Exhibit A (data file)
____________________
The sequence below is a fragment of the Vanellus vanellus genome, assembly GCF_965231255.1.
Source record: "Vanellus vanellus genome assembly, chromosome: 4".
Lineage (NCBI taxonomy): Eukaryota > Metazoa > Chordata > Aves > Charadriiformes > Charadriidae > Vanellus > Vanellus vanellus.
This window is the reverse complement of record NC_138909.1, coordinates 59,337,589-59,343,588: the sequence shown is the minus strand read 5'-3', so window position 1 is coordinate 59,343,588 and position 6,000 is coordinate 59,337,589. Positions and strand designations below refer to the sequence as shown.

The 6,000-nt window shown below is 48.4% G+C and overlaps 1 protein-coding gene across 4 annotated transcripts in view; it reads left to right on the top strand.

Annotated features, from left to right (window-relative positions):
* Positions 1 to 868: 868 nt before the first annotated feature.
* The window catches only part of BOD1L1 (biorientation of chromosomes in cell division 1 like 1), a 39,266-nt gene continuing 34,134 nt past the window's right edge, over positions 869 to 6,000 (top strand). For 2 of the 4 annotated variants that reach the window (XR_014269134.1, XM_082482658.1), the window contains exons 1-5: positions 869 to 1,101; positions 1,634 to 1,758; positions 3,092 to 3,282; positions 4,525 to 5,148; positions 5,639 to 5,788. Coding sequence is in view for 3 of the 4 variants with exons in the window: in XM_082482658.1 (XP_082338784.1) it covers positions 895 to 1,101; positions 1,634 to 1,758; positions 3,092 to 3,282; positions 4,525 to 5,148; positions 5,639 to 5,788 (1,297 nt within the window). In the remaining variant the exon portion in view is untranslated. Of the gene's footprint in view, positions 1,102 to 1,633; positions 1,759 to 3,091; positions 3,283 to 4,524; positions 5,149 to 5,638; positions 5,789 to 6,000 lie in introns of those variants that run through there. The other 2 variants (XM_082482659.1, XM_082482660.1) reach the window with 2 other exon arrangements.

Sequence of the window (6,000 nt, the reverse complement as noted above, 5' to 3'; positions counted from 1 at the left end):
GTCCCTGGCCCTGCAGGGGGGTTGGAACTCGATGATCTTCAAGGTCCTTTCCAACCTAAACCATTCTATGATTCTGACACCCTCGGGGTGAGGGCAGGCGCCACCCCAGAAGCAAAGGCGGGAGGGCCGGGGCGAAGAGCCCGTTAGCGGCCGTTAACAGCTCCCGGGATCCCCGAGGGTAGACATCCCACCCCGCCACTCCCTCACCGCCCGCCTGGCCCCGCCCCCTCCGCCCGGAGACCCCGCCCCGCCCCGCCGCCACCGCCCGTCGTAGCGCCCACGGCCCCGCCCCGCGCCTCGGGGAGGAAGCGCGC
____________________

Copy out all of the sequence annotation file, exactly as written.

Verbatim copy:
The sequence below is a fragment of the Vanellus vanellus genome, assembly GCF_965231255.1.
Source record: "Vanellus vanellus genome assembly, chromosome: 4".
Lineage (NCBI taxonomy): Eukaryota > Metazoa > Chordata > Aves > Charadriiformes > Charadriidae > Vanellus > Vanellus vanellus.
This window is the reverse complement of record NC_138909.1, coordinates 59,337,589-59,343,588: the sequence shown is the minus strand read 5'-3', so window position 1 is coordinate 59,343,588 and position 6,000 is coordinate 59,337,589. Positions and strand designations below refer to the sequence as shown.

The 6,000-nt window shown below is 48.4% G+C and overlaps 1 protein-coding gene across 4 annotated transcripts in view; it reads left to right on the top strand.

Annotated features, from left to right (window-relative positions):
* Positions 1 to 868: 868 nt before the first annotated feature.
* The window catches only part of BOD1L1 (biorientation of chromosomes in cell division 1 like 1), a 39,266-nt gene continuing 34,134 nt past the window's right edge, over positions 869 to 6,000 (top strand). For 2 of the 4 annotated variants that reach the window (XR_014269134.1, XM_082482658.1), the window contains exons 1-5: positions 869 to 1,101; positions 1,634 to 1,758; positions 3,092 to 3,282; positions 4,525 to 5,148; positions 5,639 to 5,788. Coding sequence is in view for 3 of the 4 variants with exons in the window: in XM_082482658.1 (XP_082338784.1) it covers positions 895 to 1,101; positions 1,634 to 1,758; positions 3,092 to 3,282; positions 4,525 to 5,148; positions 5,639 to 5,788 (1,297 nt within the window). In the remaining variant the exon portion in view is untranslated. Of the gene's footprint in view, positions 1,102 to 1,633; positions 1,759 to 3,091; positions 3,283 to 4,524; positions 5,149 to 5,638; positions 5,789 to 6,000 lie in introns of those variants that run through there. The other 2 variants (XM_082482659.1, XM_082482660.1) reach the window with 2 other exon arrangements.

Sequence of the window (6,000 nt, the reverse complement as noted above, 5' to 3'; positions counted from 1 at the left end):
GTCCCTGGCCCTGCAGGGGGGTTGGAACTCGATGATCTTCAAGGTCCTTTCCAACCTAAACCATTCTATGATTCTGACACCCTCGGGGTGAGGGCAGGCGCCACCCCAGAAGCAAAGGCGGGAGGGCCGGGGCGAAGAGCCCGTTAGCGGCCGTTAACAGCTCCCGGGATCCCCGAGGGTAGACATCCCACCCCGCCACTCCCTCACCGCCCGCCTGGCCCCGCCCCCTCCGCCCGGAGACCCCGCCCCGCCCCGCCGCCACCGCCCGTCGTAGCGCCCACGGCCCCGCCCCGCGCCTCGGGGAGGAAGCGCGC